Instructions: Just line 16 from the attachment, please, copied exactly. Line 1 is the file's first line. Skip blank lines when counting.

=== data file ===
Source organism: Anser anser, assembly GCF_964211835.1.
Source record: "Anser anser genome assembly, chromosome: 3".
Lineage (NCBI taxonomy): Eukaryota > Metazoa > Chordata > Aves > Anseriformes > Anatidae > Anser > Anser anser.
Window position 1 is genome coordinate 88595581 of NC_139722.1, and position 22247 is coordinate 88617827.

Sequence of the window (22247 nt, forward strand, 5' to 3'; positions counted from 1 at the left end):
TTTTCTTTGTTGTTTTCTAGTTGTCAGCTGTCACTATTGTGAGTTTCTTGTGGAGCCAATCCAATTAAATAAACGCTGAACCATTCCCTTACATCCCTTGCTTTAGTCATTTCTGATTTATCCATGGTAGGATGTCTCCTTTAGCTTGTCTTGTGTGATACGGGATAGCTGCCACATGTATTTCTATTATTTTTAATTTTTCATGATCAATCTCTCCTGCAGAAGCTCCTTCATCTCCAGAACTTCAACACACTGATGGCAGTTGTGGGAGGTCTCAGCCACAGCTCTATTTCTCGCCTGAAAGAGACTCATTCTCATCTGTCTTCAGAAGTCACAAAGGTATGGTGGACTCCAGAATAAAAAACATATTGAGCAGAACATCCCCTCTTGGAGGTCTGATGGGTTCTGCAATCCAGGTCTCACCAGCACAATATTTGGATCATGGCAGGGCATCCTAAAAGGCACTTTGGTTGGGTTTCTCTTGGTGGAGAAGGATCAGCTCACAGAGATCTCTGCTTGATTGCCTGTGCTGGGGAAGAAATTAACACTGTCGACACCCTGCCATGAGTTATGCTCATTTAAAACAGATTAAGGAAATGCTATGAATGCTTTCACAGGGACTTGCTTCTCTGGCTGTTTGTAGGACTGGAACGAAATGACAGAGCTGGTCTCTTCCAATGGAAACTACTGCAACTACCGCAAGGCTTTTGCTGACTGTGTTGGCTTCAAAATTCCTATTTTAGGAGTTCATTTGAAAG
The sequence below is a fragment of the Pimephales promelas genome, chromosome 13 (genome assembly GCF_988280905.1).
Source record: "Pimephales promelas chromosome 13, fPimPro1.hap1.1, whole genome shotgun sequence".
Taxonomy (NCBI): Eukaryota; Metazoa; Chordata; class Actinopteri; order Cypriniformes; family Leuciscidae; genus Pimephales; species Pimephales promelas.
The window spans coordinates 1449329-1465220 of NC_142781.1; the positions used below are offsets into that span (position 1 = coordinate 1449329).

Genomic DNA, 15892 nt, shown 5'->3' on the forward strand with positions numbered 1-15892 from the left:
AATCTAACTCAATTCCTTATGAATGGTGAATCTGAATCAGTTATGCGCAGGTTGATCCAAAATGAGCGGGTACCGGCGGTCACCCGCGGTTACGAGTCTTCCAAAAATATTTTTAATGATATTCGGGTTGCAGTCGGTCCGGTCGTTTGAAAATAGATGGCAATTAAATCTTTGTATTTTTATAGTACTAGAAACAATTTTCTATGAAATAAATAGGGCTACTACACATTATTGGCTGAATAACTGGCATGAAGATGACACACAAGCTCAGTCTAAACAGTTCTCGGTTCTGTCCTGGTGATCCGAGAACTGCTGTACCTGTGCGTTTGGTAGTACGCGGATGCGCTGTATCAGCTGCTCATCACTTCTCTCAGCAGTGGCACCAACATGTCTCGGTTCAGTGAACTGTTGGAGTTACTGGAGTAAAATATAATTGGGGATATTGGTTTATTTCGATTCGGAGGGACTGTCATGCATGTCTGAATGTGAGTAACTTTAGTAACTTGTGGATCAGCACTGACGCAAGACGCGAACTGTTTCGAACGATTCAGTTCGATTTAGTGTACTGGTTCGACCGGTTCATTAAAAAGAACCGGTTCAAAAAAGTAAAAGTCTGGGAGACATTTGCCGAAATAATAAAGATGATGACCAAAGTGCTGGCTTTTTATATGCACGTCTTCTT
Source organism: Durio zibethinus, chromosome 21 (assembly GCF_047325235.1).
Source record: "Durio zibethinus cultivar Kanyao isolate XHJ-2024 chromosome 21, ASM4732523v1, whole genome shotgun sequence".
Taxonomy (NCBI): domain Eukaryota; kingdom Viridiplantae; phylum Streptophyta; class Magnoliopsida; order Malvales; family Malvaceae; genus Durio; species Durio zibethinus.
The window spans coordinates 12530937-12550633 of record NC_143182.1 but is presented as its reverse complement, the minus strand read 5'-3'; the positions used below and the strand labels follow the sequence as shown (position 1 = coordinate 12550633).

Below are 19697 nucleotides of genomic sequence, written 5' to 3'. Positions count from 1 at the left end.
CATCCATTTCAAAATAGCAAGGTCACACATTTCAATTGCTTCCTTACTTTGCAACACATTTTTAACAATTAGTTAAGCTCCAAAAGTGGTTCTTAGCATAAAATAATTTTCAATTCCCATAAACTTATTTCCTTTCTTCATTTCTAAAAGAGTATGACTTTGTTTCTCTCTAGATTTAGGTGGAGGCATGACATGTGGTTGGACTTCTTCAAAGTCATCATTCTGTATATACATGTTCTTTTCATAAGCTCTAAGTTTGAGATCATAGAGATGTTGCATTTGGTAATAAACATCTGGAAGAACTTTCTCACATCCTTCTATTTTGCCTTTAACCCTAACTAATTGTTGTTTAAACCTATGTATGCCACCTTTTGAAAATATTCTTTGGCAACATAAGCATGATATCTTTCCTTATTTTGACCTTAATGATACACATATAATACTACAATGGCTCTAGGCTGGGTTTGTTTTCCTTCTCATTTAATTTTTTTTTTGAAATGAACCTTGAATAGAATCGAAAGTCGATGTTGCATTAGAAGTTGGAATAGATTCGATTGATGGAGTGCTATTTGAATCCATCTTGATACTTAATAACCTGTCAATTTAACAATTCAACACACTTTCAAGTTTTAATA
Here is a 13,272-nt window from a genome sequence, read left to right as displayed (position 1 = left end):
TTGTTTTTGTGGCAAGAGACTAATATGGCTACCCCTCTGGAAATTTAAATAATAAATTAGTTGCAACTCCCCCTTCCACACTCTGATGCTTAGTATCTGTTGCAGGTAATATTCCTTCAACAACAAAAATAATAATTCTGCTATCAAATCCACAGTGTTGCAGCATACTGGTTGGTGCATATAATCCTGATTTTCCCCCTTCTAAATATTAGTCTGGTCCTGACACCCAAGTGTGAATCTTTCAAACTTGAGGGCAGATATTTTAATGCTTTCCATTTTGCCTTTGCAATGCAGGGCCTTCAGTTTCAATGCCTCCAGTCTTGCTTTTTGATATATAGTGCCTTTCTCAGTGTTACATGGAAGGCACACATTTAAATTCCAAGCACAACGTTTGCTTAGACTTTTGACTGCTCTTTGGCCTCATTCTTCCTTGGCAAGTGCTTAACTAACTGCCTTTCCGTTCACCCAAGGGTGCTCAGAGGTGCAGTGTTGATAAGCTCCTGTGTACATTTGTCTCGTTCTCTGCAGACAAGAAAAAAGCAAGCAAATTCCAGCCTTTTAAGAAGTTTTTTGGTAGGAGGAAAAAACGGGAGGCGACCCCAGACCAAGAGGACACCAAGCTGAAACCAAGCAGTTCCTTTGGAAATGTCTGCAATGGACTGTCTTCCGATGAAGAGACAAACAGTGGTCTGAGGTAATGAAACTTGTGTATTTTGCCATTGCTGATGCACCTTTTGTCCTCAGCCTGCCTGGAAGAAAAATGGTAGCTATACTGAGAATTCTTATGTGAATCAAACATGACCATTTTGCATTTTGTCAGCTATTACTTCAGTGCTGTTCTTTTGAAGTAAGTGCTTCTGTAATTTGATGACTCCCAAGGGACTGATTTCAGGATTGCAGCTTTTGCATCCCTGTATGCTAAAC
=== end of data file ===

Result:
The window spans coordinates 12530937-12550633 of record NC_143182.1 but is presented as its reverse complement, the minus strand read 5'-3'; the positions used below and the strand labels follow the sequence as shown (position 1 = coordinate 12550633).